The mainstream media has always been fascinated by sex workers, and in doing so tend to sensationalize us and tell our stories for us — most of the time in a very stereotypical, sensationalized, and preconceived way.
Audacia Ray has had a vision of bringing real-life sex worker narratives to the public since she started co-editing $pread magazine, the first magazine by and for sex workers, in 2005. Ray now runs a nonprofit called the Red Umbrella Project (RedUP), and has been arranging storytelling events by sex workers, publishing several literary anthologies about sex workers' experiences, and finally teamed up with an Emmy-winning documentary crew to feature the stories of seven diverse cast members (including herself) to film the groundbreaking documentary that has its NYC IFC premiere on November 16: The Red Umbrella Diaries.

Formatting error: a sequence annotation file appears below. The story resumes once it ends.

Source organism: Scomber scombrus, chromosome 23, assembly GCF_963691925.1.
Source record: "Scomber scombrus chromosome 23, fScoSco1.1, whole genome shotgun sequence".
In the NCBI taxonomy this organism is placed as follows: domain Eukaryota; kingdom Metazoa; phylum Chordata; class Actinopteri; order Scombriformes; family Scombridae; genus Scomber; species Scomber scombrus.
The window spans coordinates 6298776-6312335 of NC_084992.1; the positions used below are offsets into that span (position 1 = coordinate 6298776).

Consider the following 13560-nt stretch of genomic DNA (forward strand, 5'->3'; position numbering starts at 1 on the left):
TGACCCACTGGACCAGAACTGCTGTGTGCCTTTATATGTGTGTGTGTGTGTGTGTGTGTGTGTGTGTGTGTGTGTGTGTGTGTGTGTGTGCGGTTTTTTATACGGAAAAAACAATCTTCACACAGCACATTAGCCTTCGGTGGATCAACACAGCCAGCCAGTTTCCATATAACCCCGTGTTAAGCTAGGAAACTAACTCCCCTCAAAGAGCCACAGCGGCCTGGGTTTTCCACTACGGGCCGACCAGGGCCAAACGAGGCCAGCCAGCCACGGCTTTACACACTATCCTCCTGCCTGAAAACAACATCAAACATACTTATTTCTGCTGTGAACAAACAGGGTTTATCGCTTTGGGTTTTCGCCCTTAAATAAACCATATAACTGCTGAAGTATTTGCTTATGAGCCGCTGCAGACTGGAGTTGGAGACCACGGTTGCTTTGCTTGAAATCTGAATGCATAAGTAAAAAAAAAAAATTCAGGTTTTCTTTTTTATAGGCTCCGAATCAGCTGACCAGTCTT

Ray says it wasn’t until she sought out storytelling and sex work activism that she started meeting people with vastly different experiences than her own. She said finding the commonalities within these experiences were that sex workers are all linked by stigma and discrimination.
We are at an important moment in history where sex workers are speaking out: From Margaret Cho publicly outing herself as a former sex worker and lending her support to current sex workers, to a lawsuit that could potentially decriminalize sex work in California, to the momentous policy drafted by Amnesty International after two years of research that seeks to decriminalize sex work worldwide. Amnesty’s letter stated something to the public that all sex workers know and feel, which is that “Sex workers are one of the most marginalized groups in the world.” We have taken some steps forward, but still have a long fight ahead of us.